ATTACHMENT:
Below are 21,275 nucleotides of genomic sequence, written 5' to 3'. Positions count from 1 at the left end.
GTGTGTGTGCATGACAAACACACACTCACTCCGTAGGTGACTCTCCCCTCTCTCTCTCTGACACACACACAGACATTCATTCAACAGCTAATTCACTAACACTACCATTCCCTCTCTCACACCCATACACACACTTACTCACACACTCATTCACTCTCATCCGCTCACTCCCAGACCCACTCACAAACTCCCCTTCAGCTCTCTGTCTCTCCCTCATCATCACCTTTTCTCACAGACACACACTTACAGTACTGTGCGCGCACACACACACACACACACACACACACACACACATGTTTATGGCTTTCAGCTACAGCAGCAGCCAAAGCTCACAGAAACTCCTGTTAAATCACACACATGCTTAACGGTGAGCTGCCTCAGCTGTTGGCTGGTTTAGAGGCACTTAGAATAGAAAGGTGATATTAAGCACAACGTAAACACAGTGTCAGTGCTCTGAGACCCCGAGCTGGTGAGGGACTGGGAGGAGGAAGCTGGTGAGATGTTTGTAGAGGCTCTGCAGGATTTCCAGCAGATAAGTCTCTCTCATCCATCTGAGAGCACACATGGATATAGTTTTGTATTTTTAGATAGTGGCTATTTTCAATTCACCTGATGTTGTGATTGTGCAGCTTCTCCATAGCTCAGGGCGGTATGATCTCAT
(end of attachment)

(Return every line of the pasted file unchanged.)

Below are 21,275 nucleotides of genomic sequence, written 5' to 3'. Positions count from 1 at the left end.
GTGTGTGTGCATGACAAACACACACTCACTCCGTAGGTGACTCTCCCCTCTCTCTCTCTGACACACACACAGACATTCATTCAACAGCTAATTCACTAACACTACCATTCCCTCTCTCACACCCATACACACACTTACTCACACACTCATTCACTCTCATCCGCTCACTCCCAGACCCACTCACAAACTCCCCTTCAGCTCTCTGTCTCTCCCTCATCATCACCTTTTCTCACAGACACACACTTACAGTACTGTGCGCGCACACACACACACACACACACACACACACACACATGTTTATGGCTTTCAGCTACAGCAGCAGCCAAAGCTCACAGAAACTCCTGTTAAATCACACACATGCTTAACGGTGAGCTGCCTCAGCTGTTGGCTGGTTTAGAGGCACTTAGAATAGAAAGGTGATATTAAGCACAACGTAAACACAGTGTCAGTGCTCTGAGACCCCGAGCTGGTGAGGGACTGGGAGGAGGAAGCTGGTGAGATGTTTGTAGAGGCTCTGCAGGATTTCCAGCAGATAAGTCTCTCTCATCCATCTGAGAGCACACATGGATATAGTTTTGTATTTTTAGATAGTGGCTATTTTCAATTCACCTGATGTTGTGATTGTGCAGCTTCTCCATAGCTCAGGGCGGTATGATCTCAT